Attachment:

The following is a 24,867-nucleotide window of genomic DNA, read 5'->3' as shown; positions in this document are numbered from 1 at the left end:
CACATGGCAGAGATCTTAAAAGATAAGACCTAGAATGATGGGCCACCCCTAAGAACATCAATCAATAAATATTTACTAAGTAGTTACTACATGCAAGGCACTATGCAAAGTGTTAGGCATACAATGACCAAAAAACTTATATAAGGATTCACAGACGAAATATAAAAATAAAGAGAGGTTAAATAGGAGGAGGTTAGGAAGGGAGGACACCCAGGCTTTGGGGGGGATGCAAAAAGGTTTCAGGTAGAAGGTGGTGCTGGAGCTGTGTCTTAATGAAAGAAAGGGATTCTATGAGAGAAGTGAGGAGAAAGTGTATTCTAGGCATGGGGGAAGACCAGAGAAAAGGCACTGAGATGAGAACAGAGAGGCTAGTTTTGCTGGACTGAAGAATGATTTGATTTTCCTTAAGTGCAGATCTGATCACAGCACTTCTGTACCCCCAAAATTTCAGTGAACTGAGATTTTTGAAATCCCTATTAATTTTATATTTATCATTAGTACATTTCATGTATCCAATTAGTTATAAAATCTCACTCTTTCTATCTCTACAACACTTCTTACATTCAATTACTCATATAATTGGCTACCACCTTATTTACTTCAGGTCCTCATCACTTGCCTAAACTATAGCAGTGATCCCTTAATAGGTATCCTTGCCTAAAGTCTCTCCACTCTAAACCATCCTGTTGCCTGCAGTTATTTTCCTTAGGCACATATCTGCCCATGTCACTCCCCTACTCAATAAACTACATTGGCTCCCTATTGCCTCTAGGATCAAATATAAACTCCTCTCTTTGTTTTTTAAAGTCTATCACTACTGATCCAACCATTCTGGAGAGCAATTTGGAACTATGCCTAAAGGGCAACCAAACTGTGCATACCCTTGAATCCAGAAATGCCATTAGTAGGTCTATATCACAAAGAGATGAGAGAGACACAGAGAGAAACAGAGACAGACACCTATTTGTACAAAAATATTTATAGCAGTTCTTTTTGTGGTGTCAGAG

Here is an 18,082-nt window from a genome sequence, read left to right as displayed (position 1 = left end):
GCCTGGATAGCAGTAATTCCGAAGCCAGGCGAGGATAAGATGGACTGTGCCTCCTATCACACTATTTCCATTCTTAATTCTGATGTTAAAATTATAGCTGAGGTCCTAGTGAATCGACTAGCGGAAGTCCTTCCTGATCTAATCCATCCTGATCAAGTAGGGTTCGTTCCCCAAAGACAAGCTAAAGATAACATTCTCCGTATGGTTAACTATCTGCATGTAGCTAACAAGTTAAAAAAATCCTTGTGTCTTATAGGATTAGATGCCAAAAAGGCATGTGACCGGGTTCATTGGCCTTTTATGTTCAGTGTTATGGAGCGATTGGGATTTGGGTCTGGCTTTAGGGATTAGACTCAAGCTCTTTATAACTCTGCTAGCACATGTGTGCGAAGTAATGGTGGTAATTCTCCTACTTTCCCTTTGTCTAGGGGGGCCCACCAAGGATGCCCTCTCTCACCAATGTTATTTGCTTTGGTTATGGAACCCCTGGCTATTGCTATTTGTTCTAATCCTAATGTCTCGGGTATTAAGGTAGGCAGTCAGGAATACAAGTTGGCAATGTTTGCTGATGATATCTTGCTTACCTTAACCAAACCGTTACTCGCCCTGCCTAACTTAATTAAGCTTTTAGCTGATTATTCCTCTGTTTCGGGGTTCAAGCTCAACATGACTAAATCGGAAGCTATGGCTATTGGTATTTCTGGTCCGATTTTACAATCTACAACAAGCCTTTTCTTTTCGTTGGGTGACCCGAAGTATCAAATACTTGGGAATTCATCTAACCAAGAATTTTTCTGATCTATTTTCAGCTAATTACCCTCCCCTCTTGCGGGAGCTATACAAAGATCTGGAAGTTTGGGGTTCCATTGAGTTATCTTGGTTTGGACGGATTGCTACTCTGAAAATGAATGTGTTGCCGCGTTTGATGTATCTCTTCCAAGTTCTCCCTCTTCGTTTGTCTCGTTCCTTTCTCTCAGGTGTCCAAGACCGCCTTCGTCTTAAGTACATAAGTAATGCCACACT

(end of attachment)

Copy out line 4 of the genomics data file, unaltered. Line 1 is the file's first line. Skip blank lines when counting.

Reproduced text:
GCCTGGATAGCAGTAATTCCGAAGCCAGGCGAGGATAAGATGGACTGTGCCTCCTATCACACTATTTCCATTCTTAATTCTGATGTTAAAATTATAGCTGAGGTCCTAGTGAATCGACTAGCGGAAGTCCTTCCTGATCTAATCCATCCTGATCAAGTAGGGTTCGTTCCCCAAAGACAAGCTAAAGATAACATTCTCCGTATGGTTAACTATCTGCATGTAGCTAACAAGTTAAAAAAATCCTTGTGTCTTATAGGATTAGATGCCAAAAAGGCATGTGACCGGGTTCATTGGCCTTTTATGTTCAGTGTTATGGAGCGATTGGGATTTGGGTCTGGCTTTAGGGATTAGACTCAAGCTCTTTATAACTCTGCTAGCACATGTGTGCGAAGTAATGGTGGTAATTCTCCTACTTTCCCTTTGTCTAGGGGGGCCCACCAAGGATGCCCTCTCTCACCAATGTTATTTGCTTTGGTTATGGAACCCCTGGCTATTGCTATTTGTTCTAATCCTAATGTCTCGGGTATTAAGGTAGGCAGTCAGGAATACAAGTTGGCAATGTTTGCTGATGATATCTTGCTTACCTTAACCAAACCGTTACTCGCCCTGCCTAACTTAATTAAGCTTTTAGCTGATTATTCCTCTGTTTCGGGGTTCAAGCTCAACATGACTAAATCGGAAGCTATGGCTATTGGTATTTCTGGTCCGATTTTACAATCTACAACAAGCCTTTTCTTTTCGTTGGGTGACCCGAAGTATCAAATACTTGGGAATTCATCTAACCAAGAATTTTTCTGATCTATTTTCAGCTAATTACCCTCCCCTCTTGCGGGAGCTATACAAAGATCTGGAAGTTTGGGGTTCCATTGAGTTATCTTGGTTTGGACGGATTGCTACTCTGAAAATGAATGTGTTGCCGCGTTTGATGTATCTCTTCCAAGTTCTCCCTCTTCGTTTGTCTCGTTCCTTTCTCTCAGGTGTCCAAGACCGCCTTCGTCTTAAGTACATAAGTAATGCCACACT